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An Autist Speaks: Joint Attentional Concordance and Discordance in Conversations with ‘S’

Todd Oakley (Case)

Friday, May 18th
Buchanan A201

Persons with high functioning autism (either Kanner’s or Asperser’s varieties) are widely purported to show deficits in prosodic and pragmatic aspects of language (cf. Peppe, et. al., 2006), yet there are wide ranging explanations for such infelicities, from deficits in mind reading (Baron-Cohen, 1995), deficits in central coherence (Frith, 2003), to morphosyntactic delays (Eigsti, et. al.2007). Autism is a perceptual disorder; it is an attentional disorder; it is a theory-of-mind disorder; it is a symbolic disorder. Each of these possibilities exemplifies too narrow an aperture from which to view the disorder. A joint attentional paradigm (Carpenter &Tomasello, 2000) offers a unifying ontogenetic account of ASD from a multivariate perspective on ASD and language, insofar as it integrates social and non-social factors. What is more, autism research has one overriding confounding factor: anxiety. Most autism studies take place in educational or clinical settings prone to demand characteristic, which begs the questions of ecological validity.

In this presentation, I will present initial data from conversations with a young adult,* currently 19 years old, fitting the profile of a high functioning Kanner’s autist: the ability to use and understand language but with noticeable deficits in all areas of language use: prosodic over- and under-modulation, idiosyncratic deployment of morphological, syntactic, and semantic units, manifold pragmatic dysfluencies in understanding and producing conventional communicative intentions and co-speech gestures. I will present some preliminary highlights from corpus-inprogress as this single speaker as he interacts with him in a joint activity of watching videos: the first a non-narrative music video selected by the researcher, the second a narrative video clip selected by the participant.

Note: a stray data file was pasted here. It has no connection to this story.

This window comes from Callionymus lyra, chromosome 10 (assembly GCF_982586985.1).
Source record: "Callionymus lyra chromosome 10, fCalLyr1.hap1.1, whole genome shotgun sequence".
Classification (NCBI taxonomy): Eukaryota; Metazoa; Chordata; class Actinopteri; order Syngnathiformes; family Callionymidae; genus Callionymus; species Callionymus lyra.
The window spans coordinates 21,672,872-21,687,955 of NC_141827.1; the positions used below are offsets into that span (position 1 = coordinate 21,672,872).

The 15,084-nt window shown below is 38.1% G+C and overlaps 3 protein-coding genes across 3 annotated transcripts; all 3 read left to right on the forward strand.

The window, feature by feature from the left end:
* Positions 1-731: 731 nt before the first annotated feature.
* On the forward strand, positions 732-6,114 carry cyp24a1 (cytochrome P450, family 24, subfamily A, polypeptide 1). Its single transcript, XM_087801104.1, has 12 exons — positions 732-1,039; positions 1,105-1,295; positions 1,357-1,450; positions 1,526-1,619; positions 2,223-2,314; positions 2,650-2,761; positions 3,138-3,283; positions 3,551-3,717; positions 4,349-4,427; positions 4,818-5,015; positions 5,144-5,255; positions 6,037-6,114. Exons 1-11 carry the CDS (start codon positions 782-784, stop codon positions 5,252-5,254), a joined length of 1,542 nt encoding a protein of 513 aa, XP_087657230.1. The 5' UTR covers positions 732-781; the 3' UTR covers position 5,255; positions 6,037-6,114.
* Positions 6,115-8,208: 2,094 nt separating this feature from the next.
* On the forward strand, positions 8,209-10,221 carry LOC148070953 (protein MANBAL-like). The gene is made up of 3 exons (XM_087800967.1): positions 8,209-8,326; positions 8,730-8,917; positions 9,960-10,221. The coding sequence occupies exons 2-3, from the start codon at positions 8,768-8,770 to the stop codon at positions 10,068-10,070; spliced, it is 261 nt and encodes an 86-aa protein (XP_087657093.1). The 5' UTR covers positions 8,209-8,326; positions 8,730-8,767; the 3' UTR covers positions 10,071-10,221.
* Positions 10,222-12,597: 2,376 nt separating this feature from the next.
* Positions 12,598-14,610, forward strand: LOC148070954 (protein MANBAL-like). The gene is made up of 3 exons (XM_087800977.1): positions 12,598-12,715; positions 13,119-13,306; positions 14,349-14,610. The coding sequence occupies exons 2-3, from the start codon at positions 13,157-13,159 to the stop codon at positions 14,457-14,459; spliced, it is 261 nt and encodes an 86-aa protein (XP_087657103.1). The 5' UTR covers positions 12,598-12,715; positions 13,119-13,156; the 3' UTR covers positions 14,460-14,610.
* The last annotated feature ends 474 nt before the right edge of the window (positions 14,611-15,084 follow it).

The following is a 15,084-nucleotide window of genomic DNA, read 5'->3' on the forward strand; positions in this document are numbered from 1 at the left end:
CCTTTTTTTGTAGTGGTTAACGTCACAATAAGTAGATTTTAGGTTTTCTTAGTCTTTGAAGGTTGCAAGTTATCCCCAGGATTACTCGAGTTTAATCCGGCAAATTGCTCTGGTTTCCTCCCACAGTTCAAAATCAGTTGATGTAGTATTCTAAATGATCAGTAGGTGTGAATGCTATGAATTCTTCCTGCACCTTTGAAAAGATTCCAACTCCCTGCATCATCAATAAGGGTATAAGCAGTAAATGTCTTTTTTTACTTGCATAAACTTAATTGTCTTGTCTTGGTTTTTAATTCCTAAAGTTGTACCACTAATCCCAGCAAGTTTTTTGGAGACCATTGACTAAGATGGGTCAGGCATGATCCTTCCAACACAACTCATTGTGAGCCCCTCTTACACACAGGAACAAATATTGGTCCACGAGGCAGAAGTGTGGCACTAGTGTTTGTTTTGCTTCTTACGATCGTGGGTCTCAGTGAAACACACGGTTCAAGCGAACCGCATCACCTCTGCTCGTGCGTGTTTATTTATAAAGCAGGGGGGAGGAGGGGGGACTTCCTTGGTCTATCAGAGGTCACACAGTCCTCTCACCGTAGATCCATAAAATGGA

Theory of Joint attention calls for an analytic phenomenology that breaks down the joint-attentional scene into three distinct types of mental space allocation (cf. Fauconnier, 1994): joint attention to situations, joint attention to scenarios or scripts, and joint attention to scenes. The preliminary conclusions are as follows: this participant—and perhaps autists in general—displays competence at situational integration and attention; that is, he can track the attention of the other to a familiar object as part of a interactional activity at the same time that he demonstrates coordinated interaction. However, the joint attentional capacities at the level of scenarios/script are less reliable. Interestingly, when engaging with the non-narrative and unfamiliar music video, the participant had seemed more vigilant at coordinating attention with the interlocutor than with the narrative and familiar movie clip. It is at the scenic level where vigilant joint attentional tracking becomes markedly discordant.

These preliminary findings provide an opportunity to better understand the underlying phenomenology of ASD in more naturalistic settings. After a brief description of the joint attention and intersubjectivity as they relate to mental space allocations, I will present preliminary evidence for concordant and discordant joint attentional tracking in discourse. I will then offer pose several research hypotheses to be tested with a wider pool of ASD participants.

(See the attached PDF for references)

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